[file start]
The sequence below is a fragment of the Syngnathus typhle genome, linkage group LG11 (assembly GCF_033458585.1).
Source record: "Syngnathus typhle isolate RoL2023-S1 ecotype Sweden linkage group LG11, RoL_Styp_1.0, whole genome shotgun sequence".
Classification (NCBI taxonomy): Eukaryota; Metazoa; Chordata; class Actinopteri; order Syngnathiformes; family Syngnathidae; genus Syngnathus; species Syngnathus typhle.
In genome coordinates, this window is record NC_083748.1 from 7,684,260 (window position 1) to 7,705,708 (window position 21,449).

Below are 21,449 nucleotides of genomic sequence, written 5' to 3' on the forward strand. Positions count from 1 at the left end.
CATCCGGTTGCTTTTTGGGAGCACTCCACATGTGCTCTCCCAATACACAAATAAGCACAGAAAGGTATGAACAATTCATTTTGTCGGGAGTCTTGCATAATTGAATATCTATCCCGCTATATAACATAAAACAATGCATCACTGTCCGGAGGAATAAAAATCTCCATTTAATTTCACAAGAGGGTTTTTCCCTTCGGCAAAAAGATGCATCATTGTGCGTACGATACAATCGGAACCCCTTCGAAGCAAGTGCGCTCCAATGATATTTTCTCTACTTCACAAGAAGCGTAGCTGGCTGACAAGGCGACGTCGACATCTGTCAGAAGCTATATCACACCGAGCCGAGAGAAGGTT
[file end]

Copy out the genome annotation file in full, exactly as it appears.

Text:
The sequence below is a fragment of the Syngnathus typhle genome, linkage group LG11 (assembly GCF_033458585.1).
Source record: "Syngnathus typhle isolate RoL2023-S1 ecotype Sweden linkage group LG11, RoL_Styp_1.0, whole genome shotgun sequence".
Classification (NCBI taxonomy): Eukaryota; Metazoa; Chordata; class Actinopteri; order Syngnathiformes; family Syngnathidae; genus Syngnathus; species Syngnathus typhle.
In genome coordinates, this window is record NC_083748.1 from 7,684,260 (window position 1) to 7,705,708 (window position 21,449).

Below are 21,449 nucleotides of genomic sequence, written 5' to 3' on the forward strand. Positions count from 1 at the left end.
CATCCGGTTGCTTTTTGGGAGCACTCCACATGTGCTCTCCCAATACACAAATAAGCACAGAAAGGTATGAACAATTCATTTTGTCGGGAGTCTTGCATAATTGAATATCTATCCCGCTATATAACATAAAACAATGCATCACTGTCCGGAGGAATAAAAATCTCCATTTAATTTCACAAGAGGGTTTTTCCCTTCGGCAAAAAGATGCATCATTGTGCGTACGATACAATCGGAACCCCTTCGAAGCAAGTGCGCTCCAATGATATTTTCTCTACTTCACAAGAAGCGTAGCTGGCTGACAAGGCGACGTCGACATCTGTCAGAAGCTATATCACACCGAGCCGAGAGAAGGTT